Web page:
Intro -

The Gili Islands are three small islands off the north west coast of Lombok, a large island and region in Indonesia. These islands are pure tourist destination, and each one has its own vibe. They are all really small – the largest one, Gili Trawangan, takes about 2 hours to walk around. What makes all of them special is that there are no motor vehicles. Thus, the islands have a laid-back cadence that lives up to the reputation of island life. Instead of taxis, there are donkeys, clad in silly and colorful headpieces, that pull around carts. Drivers squeak horns that sounds like clown horns, or, sometimes they make beeping noises from their mouth, both of which can be annoying.

The best part of all these islands is the beaches. The views are beautiful - sitting on the beach you can see the other islands in the distance, and the water is bright blue. The temperature of the water is warm, and the water is so clear that you can see the seafloor at depths of 20+ feet.

What I Did -

I spent three days on Gili Trawangan, or as most travelers refer to it, "Gili T". To get to the island, I took a boat from Bali. When the boat arrives to the island, there is no dock or harbor. The boat simply pulls up onto the beach, and you must jump out into the shallow water with all your stuff.

Boarding the boat on Bali

Boarding the boat on Bali

Arriving to Gili Trawangan

Arriving to Gili Trawangan

Gili T is known as the party island, and rightly so. The main road runs along the periphery of the island, and on the east side, there are several bars and clubs. There’s the rasta bar that has a live band playing Bob Marley all night, complete with an Indonesian who has grown out long dreadlocks. There’s the club with a house DJ that opens onto the beach, so you can dance in the sand. There’s the hip hop club, the beer pong bar, the dive bar, etc.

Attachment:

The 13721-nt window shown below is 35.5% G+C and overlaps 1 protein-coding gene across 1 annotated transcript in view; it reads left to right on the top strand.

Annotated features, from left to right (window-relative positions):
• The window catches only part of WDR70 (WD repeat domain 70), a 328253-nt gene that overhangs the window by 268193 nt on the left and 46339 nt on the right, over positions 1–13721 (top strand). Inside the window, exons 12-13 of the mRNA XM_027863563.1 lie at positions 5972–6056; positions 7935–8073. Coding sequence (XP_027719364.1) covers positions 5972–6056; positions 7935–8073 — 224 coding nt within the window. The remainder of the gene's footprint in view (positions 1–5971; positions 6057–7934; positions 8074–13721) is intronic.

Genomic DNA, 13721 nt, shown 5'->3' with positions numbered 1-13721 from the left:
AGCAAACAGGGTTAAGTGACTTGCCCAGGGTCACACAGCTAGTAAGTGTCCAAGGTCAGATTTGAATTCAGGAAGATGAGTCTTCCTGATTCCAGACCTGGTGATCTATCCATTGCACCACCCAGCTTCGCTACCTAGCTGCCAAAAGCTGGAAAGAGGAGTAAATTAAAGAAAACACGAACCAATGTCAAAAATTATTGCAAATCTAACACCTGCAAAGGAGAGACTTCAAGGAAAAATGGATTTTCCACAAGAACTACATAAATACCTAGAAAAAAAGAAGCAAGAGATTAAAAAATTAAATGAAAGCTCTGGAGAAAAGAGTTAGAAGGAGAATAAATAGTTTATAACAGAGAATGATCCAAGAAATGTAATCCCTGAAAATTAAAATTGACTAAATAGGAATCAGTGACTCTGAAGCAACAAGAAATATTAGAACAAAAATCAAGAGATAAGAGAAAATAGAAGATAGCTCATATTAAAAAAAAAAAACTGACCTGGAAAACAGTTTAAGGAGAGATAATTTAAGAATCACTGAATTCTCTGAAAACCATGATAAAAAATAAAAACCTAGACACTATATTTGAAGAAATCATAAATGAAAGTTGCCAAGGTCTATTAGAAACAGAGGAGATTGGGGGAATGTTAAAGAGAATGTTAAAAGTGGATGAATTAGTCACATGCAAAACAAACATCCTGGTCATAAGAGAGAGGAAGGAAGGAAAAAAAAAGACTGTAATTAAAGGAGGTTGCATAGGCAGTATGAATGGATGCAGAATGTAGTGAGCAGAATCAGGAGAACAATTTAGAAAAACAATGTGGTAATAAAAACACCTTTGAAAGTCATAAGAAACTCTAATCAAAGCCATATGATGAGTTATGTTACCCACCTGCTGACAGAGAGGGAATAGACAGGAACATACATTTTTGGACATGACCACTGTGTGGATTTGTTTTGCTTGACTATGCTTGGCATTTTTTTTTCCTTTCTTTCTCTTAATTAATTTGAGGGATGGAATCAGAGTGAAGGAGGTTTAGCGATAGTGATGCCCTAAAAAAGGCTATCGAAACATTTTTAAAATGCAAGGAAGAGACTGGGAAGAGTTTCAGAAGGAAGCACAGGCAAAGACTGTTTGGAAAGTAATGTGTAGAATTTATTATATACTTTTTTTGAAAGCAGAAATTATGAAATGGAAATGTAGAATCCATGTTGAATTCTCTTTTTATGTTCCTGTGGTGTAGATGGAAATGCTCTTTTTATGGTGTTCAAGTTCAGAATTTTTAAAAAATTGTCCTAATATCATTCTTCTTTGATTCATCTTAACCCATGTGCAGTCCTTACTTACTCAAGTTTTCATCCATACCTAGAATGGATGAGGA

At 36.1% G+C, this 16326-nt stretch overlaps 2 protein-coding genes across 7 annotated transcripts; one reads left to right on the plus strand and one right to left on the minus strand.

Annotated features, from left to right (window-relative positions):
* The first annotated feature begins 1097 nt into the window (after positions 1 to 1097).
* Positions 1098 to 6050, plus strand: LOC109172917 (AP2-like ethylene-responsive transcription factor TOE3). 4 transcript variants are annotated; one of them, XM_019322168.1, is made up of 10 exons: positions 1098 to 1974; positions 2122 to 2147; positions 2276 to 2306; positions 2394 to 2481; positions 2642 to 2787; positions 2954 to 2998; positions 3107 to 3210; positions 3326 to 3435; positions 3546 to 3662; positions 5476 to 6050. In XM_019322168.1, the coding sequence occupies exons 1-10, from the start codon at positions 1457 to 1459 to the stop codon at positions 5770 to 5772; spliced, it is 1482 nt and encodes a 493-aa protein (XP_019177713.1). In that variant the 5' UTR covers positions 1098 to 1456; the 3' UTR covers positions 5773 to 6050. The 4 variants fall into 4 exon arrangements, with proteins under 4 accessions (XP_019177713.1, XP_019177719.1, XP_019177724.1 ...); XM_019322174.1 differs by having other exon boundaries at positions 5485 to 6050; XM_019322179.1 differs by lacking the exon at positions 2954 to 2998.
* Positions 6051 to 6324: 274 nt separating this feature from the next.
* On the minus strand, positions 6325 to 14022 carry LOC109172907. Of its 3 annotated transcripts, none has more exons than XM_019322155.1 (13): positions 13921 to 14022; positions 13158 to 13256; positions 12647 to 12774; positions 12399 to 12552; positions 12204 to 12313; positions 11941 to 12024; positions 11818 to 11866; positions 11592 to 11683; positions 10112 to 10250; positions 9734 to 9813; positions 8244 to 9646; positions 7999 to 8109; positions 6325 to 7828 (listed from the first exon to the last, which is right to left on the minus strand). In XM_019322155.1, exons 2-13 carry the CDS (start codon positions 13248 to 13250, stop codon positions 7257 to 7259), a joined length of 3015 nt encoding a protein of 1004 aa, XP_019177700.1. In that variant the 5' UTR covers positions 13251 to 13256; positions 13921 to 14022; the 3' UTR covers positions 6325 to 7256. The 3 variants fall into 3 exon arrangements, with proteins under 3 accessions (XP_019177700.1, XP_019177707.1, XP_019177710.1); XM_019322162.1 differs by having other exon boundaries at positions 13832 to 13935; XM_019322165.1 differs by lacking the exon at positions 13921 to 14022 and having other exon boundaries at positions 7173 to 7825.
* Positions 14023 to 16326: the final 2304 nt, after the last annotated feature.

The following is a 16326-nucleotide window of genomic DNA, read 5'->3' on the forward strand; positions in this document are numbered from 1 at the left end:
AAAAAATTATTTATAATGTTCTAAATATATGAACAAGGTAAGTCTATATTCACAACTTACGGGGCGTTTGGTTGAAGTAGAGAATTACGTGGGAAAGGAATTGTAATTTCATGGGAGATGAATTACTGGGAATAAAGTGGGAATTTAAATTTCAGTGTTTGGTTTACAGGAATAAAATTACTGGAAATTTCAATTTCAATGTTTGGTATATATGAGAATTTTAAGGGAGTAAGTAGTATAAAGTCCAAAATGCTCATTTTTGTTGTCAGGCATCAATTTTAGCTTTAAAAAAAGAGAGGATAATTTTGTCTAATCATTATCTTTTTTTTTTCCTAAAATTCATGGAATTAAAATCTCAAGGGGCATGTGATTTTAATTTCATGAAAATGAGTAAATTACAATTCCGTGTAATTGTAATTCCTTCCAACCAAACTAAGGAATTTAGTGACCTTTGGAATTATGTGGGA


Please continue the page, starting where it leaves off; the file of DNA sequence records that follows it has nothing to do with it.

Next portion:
My favorite part of the island, however, was not the partying but the night market. Every night, a large square turns into a grilled food market. There are stacks of shish kebobs, and rows of large fresh fish, lobster, crab, and squid. If you like seafood, this is the place to go. Each night, I got a different massive fish, at least a foot in length and 3/4ths foot in height, for about $100K IDR, or about $7.69 USD (which included vegetables and rice). The fish would be cut in half long ways between the eyes, and grilled. This was some of the best grilled fish I’ve ever had! (click on the image below).

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Following Gili T, I went to Gili Air (pronounced Gili Ay, although travelers pronounce it as the English word “air”) and stayed there for two nights. To get to Gili Air, (and all the islands), there is a small slim boat that makes a circuit around the islands. It cost me $40 IDR, or $3.07. Gili Air is the opposite of Gili T – it is the laid-back island. There is less infrastructure, and no clubs or loud bars. The hostel I stayed at, humorously called Gili Air Fantastic Hostel, was made up of cabins with tall round grass tops.

Boat to Gili Air

Boat to Gili Air

One of the best activities you an do in the Gilis is snorkel and scuba dive. I did a snorkel trip around all three islands, which only cost $100k IDR! The snorkeling was fun – not as much marine life as the Whitsundays in Australia, but the water was so warm and pleasant, that it made up for it. The one unique animal I saw here was giant sea turtles! You can get pretty close and even touch the turtle’s shell if you want. This was a very cool experience. (click the image below).

And of course, an island experience wouldn't be complete without a spectacular sunset.

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